I am sorry that my hon. and gallant Friend has taken the line which he has taken in resforence to this particular Vote. So far as my information goes the Vote is not in the least likely to benefit the shareholders in canals or secure them dividends. The subsidy included in this Vote is for the purpose of trying to restore something like a proper balance of transportation services in this country. The fact is that owing to the railway subsidy there was cheap transport for goods on the railways, with the result that canals and the coastwise services were being starved out of existence. It was not the question of benefitting 2147 shareholders or owners of canals that was taken into consideration. The question was, how to try again to obtain a current of traffic upon the canal and the ships which ply along the coast in relief of the congested state of the railways in order to enable the canals to pay those higher rates of wages which my hon. and gallant Friend advocates in this House and which every Member of this House has realised it is just and proper we should pay. Without this subsidy canals cannot carry on their business. The policy of the Minister since he came into office has been to endeavour to settle the balance somewhat by raising the freightage charges in respect of railway carriage.
The canals are divided roughly, as I estimated on the Estimates a week ago, into three classes. Roughly one-third are railway owned. Therefore they come into the railway account and are the subject of financial relationship between the Government and the railways. Another one-third are controlled under the provisional Defence of the Realm Act Regulations and another one-third have been uncontrolled altogether. All the canals are now asking the Minister to take them under control under the provisions of the Transport Act for the purpose of enabling them to raise their freights so that they may become something more like self-supporting. One of the most difficult problems which the Minister has to consider to-day is with reference to the future of canals. On the one hand we are told, with very influential support, that the present policy is starving the canals out of existence. On the other hand, my hon. and gallant Friend says that there ought to be no subsidy paid to these canals at all. The result would be that they would become derelict.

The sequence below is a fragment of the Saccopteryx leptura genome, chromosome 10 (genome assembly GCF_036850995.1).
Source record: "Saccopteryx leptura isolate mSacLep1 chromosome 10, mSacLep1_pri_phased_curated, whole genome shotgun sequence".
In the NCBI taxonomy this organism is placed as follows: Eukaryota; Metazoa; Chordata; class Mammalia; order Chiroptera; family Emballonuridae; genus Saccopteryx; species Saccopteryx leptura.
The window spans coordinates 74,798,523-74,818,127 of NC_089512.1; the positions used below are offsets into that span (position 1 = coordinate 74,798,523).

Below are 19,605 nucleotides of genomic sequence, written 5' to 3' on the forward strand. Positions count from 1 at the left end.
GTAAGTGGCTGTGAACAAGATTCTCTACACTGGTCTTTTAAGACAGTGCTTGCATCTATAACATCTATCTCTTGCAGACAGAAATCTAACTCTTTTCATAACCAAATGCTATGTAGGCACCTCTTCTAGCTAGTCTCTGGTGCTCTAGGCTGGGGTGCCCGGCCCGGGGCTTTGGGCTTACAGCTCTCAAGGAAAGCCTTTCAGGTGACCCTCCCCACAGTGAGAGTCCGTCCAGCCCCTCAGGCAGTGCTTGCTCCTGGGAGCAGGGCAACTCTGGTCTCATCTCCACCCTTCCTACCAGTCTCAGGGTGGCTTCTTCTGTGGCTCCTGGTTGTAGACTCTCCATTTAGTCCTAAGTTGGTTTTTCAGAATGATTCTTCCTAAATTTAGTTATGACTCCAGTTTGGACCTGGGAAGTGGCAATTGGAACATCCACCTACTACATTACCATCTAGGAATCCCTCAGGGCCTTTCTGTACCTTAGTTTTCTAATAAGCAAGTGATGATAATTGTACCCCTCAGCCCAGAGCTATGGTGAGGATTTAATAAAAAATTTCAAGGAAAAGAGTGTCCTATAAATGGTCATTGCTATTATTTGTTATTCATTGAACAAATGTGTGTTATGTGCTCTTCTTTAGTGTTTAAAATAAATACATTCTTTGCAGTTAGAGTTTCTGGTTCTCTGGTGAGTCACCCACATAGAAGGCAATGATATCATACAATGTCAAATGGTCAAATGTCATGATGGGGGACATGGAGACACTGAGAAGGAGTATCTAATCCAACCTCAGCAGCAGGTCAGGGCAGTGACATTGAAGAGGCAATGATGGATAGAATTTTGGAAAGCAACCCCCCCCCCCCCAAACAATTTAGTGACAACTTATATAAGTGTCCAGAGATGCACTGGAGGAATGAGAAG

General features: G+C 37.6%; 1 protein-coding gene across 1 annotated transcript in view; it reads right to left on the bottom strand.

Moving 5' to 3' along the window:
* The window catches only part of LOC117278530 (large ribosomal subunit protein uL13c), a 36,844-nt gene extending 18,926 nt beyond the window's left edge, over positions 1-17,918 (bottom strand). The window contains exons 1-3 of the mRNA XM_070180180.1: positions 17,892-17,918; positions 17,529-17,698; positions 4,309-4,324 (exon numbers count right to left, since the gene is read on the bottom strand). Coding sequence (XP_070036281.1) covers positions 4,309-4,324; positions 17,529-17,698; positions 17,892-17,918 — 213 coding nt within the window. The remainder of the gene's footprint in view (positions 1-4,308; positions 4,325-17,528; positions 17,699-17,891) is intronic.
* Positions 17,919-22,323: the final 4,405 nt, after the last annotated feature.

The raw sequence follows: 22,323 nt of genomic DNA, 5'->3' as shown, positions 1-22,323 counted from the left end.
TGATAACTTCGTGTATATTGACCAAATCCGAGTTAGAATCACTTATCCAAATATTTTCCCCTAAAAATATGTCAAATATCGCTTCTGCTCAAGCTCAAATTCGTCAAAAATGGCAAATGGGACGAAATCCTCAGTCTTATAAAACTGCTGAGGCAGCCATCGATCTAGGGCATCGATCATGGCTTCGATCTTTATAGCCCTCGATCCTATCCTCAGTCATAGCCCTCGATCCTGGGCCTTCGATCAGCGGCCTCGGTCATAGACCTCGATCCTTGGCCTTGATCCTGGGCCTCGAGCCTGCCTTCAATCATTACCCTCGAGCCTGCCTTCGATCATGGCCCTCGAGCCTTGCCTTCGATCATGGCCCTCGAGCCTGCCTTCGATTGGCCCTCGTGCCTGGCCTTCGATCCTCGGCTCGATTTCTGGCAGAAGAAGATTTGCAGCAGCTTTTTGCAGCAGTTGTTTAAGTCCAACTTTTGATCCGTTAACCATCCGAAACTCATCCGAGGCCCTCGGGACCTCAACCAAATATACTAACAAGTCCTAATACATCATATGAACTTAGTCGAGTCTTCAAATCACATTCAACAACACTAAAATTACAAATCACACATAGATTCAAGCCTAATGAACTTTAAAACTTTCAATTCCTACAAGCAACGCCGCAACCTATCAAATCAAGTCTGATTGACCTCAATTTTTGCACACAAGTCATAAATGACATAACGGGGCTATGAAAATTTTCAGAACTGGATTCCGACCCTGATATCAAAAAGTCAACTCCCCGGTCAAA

§ Colonel WEDGWOOD
A good job too if they do not pay and the railways do. Traffic should travel by the cheapest route.
§ Mr. NEAL
But I would advise my hon. and gallant Friend to consider the matter 2148 a little more closely before he forms a final judgment. There are large manufacturers on the banks of the canals who are dependent for supplies of raw materials and coal upon canal transport, and in many places canals afford a cheaper mode of transport between two different points. It certainly is an alternative mode of transport, and these are not days when the Government would be wise to scrap any form of transport which offers an alternative relief to the congested state of the railways. I have said many times in answer to questions, and in Debate a week ago, that the whole subject of canals is fraught with difficulties. If they were to be brought into a state of complete efficiency, if routes were to be established, if upon the canals there were to be put a fleet of boats owned by the canal companies, who are now in most cases trusting to the casual supply of boats owned by others, that would involve a very large expenditure with reference to that particular form of transport. All I can say is that this Vote is essential for the time being. There is no pledge that it will be continued indefinitely or even for three years. For two-thirds of the canals there is no pledge whatever. As far as the other one-third, the railway-owned canals are concerned; they stand or fail with the financial arrangement with the railway companies. This is not a new Vote. The House has affirmed previously the wisdom of these subsidies, and I shall be very glad if it will allow us to have the Vote now.